Can the US and Pakistan Mend an Uneasy Alliance
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President Obama and Pakistan's new Prime Minister met yesterday in hopes of strengthening a troubled alliance. We look at how the relationship is complicated by nuclear weapons, terrorism and a lack of mutual trust. Also, the healthcare hearing gets heated, and Walmart versus Amazon.
Banner image: US President Barack Obama (R) speaks with Pakistani Prime Minister Nawaz Sharif during their meeting in the Oval Office at the White House in Washington October 23, 2013. Photo: Larry Downing/Reuters
Healthcare Hearing Gets Heated ()
On Capitol Hill today, Republicans zeroed in on the Obama Administration and contractors who built the troubled website for Affordable Care Act. Fred Upton of Michigan, Chair of the Energy and Commerce Committee, faulted top administration officials and contractors for failing to disclose problems with the online site, while New Jersey Democrat Frank Pallone accused Republicans of "trying to scare everybody." Kelly Kennedy covers healthcare policy for USA Today.
Can the US and Pakistan Mend an Uneasy Alliance ()
Pakistan is crucial to US interests, with a growing nuclear arsenal and a strategic location, but ties to anti-American terrorists and political unrest have strained relations. After 60% of the voters braved deadly violence, Prime Minister Nawaz Sharif's party won big enough to raise hopes for stability. Yesterday at the White House, he called for an end to American drone strikes, but leaked CIA files detail how deeply Pakistan’s military has been involved in drone strikes — even helping to choose targets hundreds of times. The files also describe "tense meetings" with US officials accusing Pakistan’s intelligence service of ties to militant groups that attacked American forces. What's the state of Sharif's credibility? Does either country trust the other? Can diplomatic and economic relations be improved?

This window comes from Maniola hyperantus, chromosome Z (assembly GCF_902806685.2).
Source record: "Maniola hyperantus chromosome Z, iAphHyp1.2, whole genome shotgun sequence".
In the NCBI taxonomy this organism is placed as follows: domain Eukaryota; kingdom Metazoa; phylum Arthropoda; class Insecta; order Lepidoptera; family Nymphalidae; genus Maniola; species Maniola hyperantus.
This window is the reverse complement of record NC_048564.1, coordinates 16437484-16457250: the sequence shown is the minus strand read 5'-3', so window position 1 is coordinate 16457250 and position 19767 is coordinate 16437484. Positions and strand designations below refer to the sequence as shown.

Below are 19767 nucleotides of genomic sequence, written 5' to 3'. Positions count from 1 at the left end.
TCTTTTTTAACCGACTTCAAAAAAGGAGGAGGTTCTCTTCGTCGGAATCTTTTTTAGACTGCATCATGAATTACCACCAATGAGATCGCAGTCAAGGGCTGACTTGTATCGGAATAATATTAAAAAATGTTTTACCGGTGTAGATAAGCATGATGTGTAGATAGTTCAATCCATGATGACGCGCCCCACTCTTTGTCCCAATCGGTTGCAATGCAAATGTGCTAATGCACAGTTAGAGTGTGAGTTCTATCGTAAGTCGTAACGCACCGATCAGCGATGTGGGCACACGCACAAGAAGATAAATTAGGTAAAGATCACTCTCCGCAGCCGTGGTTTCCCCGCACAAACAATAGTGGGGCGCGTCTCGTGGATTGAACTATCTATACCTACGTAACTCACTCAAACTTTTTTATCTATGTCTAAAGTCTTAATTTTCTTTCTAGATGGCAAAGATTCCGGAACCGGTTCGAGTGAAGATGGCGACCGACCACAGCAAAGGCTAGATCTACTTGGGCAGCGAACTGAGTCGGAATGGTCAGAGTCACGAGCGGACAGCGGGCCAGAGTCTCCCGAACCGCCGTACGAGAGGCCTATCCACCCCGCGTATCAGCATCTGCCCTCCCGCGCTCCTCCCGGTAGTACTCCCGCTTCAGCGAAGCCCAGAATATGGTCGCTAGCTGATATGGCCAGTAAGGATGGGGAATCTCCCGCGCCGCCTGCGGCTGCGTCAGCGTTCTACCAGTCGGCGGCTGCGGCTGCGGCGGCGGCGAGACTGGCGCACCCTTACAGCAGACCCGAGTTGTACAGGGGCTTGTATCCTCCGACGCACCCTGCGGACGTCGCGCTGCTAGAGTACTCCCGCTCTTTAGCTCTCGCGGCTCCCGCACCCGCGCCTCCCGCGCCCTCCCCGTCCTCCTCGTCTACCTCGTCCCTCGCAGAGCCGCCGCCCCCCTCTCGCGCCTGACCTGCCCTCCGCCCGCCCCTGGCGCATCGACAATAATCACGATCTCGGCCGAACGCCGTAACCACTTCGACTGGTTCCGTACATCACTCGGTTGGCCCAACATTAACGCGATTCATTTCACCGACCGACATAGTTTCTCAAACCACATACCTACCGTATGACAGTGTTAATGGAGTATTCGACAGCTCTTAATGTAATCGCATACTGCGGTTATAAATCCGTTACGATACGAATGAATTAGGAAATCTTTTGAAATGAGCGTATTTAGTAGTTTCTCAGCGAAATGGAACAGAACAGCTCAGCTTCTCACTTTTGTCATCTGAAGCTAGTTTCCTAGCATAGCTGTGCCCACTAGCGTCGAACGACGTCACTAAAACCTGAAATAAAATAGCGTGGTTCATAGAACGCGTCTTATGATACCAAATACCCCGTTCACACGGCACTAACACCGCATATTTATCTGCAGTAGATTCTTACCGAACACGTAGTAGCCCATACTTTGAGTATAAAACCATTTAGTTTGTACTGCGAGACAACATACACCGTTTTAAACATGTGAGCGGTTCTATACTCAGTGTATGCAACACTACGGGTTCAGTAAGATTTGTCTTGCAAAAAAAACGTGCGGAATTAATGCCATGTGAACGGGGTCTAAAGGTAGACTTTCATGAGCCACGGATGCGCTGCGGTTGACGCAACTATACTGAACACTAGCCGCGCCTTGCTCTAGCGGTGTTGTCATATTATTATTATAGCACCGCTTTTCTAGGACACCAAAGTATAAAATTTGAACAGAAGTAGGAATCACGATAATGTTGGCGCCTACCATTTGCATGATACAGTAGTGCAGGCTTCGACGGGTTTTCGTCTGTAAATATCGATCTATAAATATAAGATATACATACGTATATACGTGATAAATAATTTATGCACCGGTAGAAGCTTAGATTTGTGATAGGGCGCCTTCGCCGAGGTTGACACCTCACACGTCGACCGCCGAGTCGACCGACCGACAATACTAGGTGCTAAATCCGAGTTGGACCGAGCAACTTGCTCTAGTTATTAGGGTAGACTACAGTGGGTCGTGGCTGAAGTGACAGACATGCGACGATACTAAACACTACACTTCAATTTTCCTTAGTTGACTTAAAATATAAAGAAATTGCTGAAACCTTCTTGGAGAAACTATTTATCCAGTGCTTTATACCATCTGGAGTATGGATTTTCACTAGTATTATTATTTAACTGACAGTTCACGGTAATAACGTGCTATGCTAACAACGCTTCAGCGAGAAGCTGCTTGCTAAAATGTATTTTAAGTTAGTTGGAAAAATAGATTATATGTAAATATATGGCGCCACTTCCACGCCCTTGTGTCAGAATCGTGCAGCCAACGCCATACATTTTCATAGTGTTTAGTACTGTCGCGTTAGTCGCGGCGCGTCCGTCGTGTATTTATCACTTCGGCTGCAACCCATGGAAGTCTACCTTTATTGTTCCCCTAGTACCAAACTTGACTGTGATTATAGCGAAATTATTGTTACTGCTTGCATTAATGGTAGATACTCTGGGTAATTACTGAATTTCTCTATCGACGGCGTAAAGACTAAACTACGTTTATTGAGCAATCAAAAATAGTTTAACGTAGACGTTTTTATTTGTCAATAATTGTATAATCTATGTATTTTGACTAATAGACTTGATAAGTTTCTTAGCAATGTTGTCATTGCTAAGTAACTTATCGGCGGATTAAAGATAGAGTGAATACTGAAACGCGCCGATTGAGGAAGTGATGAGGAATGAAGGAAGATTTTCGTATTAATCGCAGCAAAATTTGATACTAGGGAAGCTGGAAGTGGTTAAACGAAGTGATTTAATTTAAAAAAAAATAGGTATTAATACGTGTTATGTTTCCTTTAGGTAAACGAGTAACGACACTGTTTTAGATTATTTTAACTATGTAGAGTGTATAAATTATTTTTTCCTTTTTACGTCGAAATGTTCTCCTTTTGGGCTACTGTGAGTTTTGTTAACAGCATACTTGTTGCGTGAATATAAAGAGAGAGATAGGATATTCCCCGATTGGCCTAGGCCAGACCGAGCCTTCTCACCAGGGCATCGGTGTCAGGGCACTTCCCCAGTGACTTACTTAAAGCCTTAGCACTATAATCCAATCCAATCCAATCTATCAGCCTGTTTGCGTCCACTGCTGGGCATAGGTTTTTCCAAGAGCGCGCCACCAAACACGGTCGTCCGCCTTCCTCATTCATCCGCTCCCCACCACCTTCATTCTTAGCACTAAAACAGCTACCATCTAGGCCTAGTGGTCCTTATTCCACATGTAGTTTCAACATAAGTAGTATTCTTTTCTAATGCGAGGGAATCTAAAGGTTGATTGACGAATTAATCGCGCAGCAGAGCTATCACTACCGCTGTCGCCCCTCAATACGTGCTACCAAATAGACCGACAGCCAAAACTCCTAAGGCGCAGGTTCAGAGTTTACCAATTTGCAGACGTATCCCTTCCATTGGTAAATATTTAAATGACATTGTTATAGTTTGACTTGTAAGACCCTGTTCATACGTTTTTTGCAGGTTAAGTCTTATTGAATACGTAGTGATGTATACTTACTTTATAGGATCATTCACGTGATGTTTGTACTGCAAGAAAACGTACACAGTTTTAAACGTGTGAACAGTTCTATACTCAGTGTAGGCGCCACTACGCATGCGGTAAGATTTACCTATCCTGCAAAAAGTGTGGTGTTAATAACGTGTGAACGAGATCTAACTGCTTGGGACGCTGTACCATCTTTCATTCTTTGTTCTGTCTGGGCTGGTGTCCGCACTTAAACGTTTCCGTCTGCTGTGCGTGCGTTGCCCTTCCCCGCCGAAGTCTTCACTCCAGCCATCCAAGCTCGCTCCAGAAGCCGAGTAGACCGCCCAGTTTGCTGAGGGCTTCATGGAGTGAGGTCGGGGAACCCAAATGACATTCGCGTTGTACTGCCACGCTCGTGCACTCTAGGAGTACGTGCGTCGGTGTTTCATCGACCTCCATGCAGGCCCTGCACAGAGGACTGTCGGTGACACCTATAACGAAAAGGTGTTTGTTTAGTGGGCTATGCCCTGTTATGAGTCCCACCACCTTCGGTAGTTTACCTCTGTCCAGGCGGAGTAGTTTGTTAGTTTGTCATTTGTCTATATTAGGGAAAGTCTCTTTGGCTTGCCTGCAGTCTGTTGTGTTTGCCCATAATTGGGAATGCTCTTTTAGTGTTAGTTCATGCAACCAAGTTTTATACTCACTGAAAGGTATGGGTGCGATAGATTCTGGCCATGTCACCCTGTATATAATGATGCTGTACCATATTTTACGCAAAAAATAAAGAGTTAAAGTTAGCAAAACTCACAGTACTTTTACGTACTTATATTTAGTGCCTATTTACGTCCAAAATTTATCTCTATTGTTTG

- Daniel Markey: Council on Foreign Relations, @MarkeyDaniel
- Ahmed Rashid: Pakistani journalist
- Mustafa Qadri: Amnesty International, @Mustafa_Qadri
- Linda Robinson: RAND
Today's Talking Point
Walmart's Dot-Com Division Plays Catch-Up with Amazon ()
America's biggest retailer is going online, while the country's leader in e-commerce is constructing new buildings. Walmart, known for big box stores full of discounted everything, from tires to organic milk to tires, is increasing its presence on line. In Amazon it has finally found a competitor it's worried about. Claire Cain Miller, who covers technology from San Francisco for the New York Times, has more on the competition between Walmart and Amazon to sell you just about everything.
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